The workers also made it plain that there were differences among employers. One told the Sadler Committee that they were treated best in the oldest, largest, and most prosperous mills, while they were driven hardest by the masters who themselves had “risen from very small beginnings.” The committee wanted to know whether working conditions were bad because the mills of the latter might be less prosperous or because they were owned by a different sort of men. It was the men, one witness said. “That is, from a principle of domination rather than from that of self-interest, they object to the due limitation of the hours of labour?—Most assuredly.”2
As noblesse oblige cannot be other than patronizing, the humanitarian employers did not satisfy everyone. Another worker, Thomas Daniel, told the same committtee that the masters used Sunday schools to make the children “as humble and as obedient to the wishes of the manufacturers as possible,” and to turn the workers away from unions. Among the humanitarian businessmen were the members of the Greg family, owner of one of the largest mills in Lancashire and whose practices the Hammonds (no friends of Manchester) called paternalism “at its best.”3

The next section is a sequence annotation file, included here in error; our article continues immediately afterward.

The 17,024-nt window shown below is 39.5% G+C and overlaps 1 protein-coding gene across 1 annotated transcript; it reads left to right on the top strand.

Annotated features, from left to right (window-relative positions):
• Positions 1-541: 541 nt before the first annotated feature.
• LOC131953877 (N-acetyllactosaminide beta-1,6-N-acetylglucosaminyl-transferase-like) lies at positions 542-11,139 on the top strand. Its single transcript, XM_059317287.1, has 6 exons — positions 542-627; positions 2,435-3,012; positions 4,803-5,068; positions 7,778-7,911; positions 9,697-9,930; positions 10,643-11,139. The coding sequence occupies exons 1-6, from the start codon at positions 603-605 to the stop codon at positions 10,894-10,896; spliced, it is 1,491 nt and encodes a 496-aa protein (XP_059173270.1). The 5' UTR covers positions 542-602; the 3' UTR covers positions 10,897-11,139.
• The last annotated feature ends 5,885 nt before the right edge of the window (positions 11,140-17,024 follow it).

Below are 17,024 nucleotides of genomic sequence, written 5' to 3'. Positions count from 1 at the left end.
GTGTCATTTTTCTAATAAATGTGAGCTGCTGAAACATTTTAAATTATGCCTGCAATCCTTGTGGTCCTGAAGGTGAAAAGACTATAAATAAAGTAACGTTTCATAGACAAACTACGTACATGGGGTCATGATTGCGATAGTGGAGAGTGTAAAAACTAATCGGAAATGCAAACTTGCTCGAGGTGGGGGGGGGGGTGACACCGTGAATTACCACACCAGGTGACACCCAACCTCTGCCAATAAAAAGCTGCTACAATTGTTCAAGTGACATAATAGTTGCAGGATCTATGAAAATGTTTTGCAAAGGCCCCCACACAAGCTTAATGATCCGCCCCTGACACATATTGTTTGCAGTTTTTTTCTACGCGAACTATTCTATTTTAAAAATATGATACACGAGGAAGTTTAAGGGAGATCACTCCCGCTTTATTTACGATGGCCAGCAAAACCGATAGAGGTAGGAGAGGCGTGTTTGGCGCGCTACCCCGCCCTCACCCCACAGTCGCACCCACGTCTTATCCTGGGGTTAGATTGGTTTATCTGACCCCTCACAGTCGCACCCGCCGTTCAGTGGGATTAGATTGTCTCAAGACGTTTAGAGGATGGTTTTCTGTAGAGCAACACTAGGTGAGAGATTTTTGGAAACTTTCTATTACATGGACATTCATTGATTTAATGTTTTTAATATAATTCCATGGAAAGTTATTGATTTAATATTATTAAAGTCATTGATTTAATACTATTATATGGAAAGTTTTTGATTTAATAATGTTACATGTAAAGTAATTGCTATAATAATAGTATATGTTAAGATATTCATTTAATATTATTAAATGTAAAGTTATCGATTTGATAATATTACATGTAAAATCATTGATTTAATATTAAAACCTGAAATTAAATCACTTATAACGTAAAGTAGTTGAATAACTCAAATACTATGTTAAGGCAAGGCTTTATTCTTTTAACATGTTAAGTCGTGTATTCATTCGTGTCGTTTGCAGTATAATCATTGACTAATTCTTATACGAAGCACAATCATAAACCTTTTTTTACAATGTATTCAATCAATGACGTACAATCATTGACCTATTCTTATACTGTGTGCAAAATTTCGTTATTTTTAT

A third group consisted of the pacifists, of whom Cobden and, to a lesser extent, Bright were representative. They believed that free trade would give buyers and sellers all over the world so strong an economic interest in peace that they would prevent their governments from making war. The idea is derived from Ricardo and his statement of it is explained below. It is the only idea of Ricardo’s that Cobden seems to have used, and as he nowhere summons up Ricardo’s great name to support him he probably was not aware of its origin, although others were. It is noteworthy that Palmerston, one of the most aggressive and meddlesome of Britain’s foreign secretaries, should have been singled out by the school for its most savage attacks, which Palmerston returned in kind. The purpose of many of Palmerston’s ventures was to strengthen the liberal forces abroad, and the pacifists could not well object to it. What they could object to was his use of power to promote his purpose, because their pacifism was pretty nearly of the absolute kind. This group gave the Manchester School its reputation for being opposed to colonies and the empire. That opposition was confined to this group, and is not representative of other elements of the school.